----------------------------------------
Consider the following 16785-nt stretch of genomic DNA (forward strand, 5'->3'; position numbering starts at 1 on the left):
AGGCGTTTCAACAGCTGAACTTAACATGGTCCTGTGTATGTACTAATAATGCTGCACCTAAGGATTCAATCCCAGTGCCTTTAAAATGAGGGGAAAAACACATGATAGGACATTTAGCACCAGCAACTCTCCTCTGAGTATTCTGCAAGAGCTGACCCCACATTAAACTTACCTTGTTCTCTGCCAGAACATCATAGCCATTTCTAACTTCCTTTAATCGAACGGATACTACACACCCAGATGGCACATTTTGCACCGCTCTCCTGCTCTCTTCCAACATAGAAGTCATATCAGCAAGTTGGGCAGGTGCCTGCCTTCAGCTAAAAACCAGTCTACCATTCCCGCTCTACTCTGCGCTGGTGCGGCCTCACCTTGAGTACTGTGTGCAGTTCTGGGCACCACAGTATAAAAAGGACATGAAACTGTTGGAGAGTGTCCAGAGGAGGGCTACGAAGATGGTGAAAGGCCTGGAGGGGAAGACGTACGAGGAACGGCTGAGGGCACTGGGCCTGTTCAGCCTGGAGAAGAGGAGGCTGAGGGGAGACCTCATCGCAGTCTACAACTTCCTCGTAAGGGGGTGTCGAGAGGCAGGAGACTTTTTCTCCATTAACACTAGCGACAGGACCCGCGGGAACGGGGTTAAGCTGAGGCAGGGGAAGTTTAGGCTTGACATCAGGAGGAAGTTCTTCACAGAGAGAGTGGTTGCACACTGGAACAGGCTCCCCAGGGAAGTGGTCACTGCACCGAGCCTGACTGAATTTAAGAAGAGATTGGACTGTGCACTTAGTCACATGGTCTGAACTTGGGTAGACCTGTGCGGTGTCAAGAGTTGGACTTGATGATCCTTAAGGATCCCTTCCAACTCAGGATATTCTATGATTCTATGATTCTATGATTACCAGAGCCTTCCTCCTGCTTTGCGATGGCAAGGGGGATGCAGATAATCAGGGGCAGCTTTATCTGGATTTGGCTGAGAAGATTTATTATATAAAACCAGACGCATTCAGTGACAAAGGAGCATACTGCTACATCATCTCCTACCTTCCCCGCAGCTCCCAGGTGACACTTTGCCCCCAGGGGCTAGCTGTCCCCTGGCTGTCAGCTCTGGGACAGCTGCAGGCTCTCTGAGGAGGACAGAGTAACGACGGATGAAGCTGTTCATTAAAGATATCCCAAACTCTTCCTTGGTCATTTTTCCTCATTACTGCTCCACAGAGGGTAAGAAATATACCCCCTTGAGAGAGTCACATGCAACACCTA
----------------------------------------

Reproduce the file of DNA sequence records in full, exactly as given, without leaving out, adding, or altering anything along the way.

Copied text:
Consider the following 16785-nt stretch of genomic DNA (forward strand, 5'->3'; position numbering starts at 1 on the left):
AGGCGTTTCAACAGCTGAACTTAACATGGTCCTGTGTATGTACTAATAATGCTGCACCTAAGGATTCAATCCCAGTGCCTTTAAAATGAGGGGAAAAACACATGATAGGACATTTAGCACCAGCAACTCTCCTCTGAGTATTCTGCAAGAGCTGACCCCACATTAAACTTACCTTGTTCTCTGCCAGAACATCATAGCCATTTCTAACTTCCTTTAATCGAACGGATACTACACACCCAGATGGCACATTTTGCACCGCTCTCCTGCTCTCTTCCAACATAGAAGTCATATCAGCAAGTTGGGCAGGTGCCTGCCTTCAGCTAAAAACCAGTCTACCATTCCCGCTCTACTCTGCGCTGGTGCGGCCTCACCTTGAGTACTGTGTGCAGTTCTGGGCACCACAGTATAAAAAGGACATGAAACTGTTGGAGAGTGTCCAGAGGAGGGCTACGAAGATGGTGAAAGGCCTGGAGGGGAAGACGTACGAGGAACGGCTGAGGGCACTGGGCCTGTTCAGCCTGGAGAAGAGGAGGCTGAGGGGAGACCTCATCGCAGTCTACAACTTCCTCGTAAGGGGGTGTCGAGAGGCAGGAGACTTTTTCTCCATTAACACTAGCGACAGGACCCGCGGGAACGGGGTTAAGCTGAGGCAGGGGAAGTTTAGGCTTGACATCAGGAGGAAGTTCTTCACAGAGAGAGTGGTTGCACACTGGAACAGGCTCCCCAGGGAAGTGGTCACTGCACCGAGCCTGACTGAATTTAAGAAGAGATTGGACTGTGCACTTAGTCACATGGTCTGAACTTGGGTAGACCTGTGCGGTGTCAAGAGTTGGACTTGATGATCCTTAAGGATCCCTTCCAACTCAGGATATTCTATGATTCTATGATTCTATGATTACCAGAGCCTTCCTCCTGCTTTGCGATGGCAAGGGGGATGCAGATAATCAGGGGCAGCTTTATCTGGATTTGGCTGAGAAGATTTATTATATAAAACCAGACGCATTCAGTGACAAAGGAGCATACTGCTACATCATCTCCTACCTTCCCCGCAGCTCCCAGGTGACACTTTGCCCCCAGGGGCTAGCTGTCCCCTGGCTGTCAGCTCTGGGACAGCTGCAGGCTCTCTGAGGAGGACAGAGTAACGACGGATGAAGCTGTTCATTAAAGATATCCCAAACTCTTCCTTGGTCATTTTTCCTCATTACTGCTCCACAGAGGGTAAGAAATATACCCCCTTGAGAGAGTCACATGCAACACCTA